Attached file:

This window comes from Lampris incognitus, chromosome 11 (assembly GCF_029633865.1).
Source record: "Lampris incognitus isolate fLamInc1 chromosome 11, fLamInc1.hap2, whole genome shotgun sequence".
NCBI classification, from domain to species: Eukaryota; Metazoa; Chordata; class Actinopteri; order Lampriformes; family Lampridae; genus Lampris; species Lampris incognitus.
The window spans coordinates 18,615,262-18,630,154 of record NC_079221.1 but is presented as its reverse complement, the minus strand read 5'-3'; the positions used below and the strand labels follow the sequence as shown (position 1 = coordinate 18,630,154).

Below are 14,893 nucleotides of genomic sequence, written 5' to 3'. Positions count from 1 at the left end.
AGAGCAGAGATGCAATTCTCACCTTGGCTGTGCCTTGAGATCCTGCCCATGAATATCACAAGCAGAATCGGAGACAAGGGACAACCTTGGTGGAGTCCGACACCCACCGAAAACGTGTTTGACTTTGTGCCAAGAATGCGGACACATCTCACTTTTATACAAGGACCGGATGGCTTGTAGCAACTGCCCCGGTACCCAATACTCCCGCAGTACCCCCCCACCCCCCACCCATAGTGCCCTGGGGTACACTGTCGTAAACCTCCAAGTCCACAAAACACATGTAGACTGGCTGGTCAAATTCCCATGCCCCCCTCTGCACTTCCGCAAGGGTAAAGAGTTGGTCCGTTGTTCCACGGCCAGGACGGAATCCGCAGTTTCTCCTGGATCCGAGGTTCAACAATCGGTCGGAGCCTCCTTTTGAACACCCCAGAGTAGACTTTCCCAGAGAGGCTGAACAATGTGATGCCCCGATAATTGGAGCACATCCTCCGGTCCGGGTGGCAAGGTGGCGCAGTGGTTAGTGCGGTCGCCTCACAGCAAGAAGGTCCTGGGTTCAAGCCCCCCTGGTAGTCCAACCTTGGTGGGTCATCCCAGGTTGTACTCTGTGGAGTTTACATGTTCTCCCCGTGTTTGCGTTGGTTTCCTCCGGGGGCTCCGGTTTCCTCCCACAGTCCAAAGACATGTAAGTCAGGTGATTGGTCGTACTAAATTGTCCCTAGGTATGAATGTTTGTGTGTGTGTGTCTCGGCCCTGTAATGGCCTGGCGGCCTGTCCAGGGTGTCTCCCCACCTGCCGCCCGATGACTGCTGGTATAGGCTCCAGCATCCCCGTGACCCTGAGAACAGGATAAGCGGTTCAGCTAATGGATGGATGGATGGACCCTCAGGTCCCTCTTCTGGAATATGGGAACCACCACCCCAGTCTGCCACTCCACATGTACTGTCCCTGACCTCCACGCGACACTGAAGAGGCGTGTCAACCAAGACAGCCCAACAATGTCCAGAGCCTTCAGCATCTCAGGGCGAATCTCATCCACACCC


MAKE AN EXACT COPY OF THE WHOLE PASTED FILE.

This window comes from Lampris incognitus, chromosome 11 (assembly GCF_029633865.1).
Source record: "Lampris incognitus isolate fLamInc1 chromosome 11, fLamInc1.hap2, whole genome shotgun sequence".
NCBI classification, from domain to species: Eukaryota; Metazoa; Chordata; class Actinopteri; order Lampriformes; family Lampridae; genus Lampris; species Lampris incognitus.
The window spans coordinates 18,615,262-18,630,154 of record NC_079221.1 but is presented as its reverse complement, the minus strand read 5'-3'; the positions used below and the strand labels follow the sequence as shown (position 1 = coordinate 18,630,154).

Below are 14,893 nucleotides of genomic sequence, written 5' to 3'. Positions count from 1 at the left end.
AGAGCAGAGATGCAATTCTCACCTTGGCTGTGCCTTGAGATCCTGCCCATGAATATCACAAGCAGAATCGGAGACAAGGGACAACCTTGGTGGAGTCCGACACCCACCGAAAACGTGTTTGACTTTGTGCCAAGAATGCGGACACATCTCACTTTTATACAAGGACCGGATGGCTTGTAGCAACTGCCCCGGTACCCAATACTCCCGCAGTACCCCCCCACCCCCCACCCATAGTGCCCTGGGGTACACTGTCGTAAACCTCCAAGTCCACAAAACACATGTAGACTGGCTGGTCAAATTCCCATGCCCCCCTCTGCACTTCCGCAAGGGTAAAGAGTTGGTCCGTTGTTCCACGGCCAGGACGGAATCCGCAGTTTCTCCTGGATCCGAGGTTCAACAATCGGTCGGAGCCTCCTTTTGAACACCCCAGAGTAGACTTTCCCAGAGAGGCTGAACAATGTGATGCCCCGATAATTGGAGCACATCCTCCGGTCCGGGTGGCAAGGTGGCGCAGTGGTTAGTGCGGTCGCCTCACAGCAAGAAGGTCCTGGGTTCAAGCCCCCCTGGTAGTCCAACCTTGGTGGGTCATCCCAGGTTGTACTCTGTGGAGTTTACATGTTCTCCCCGTGTTTGCGTTGGTTTCCTCCGGGGGCTCCGGTTTCCTCCCACAGTCCAAAGACATGTAAGTCAGGTGATTGGTCGTACTAAATTGTCCCTAGGTATGAATGTTTGTGTGTGTGTGTCTCGGCCCTGTAATGGCCTGGCGGCCTGTCCAGGGTGTCTCCCCACCTGCCGCCCGATGACTGCTGGTATAGGCTCCAGCATCCCCGTGACCCTGAGAACAGGATAAGCGGTTCAGCTAATGGATGGATGGATGGACCCTCAGGTCCCTCTTCTGGAATATGGGAACCACCACCCCAGTCTGCCACTCCACATGTACTGTCCCTGACCTCCACGCGACACTGAAGAGGCGTGTCAACCAAGACAGCCCAACAATGTCCAGAGCCTTCAGCATCTCAGGGCGAATCTCATCCACACCC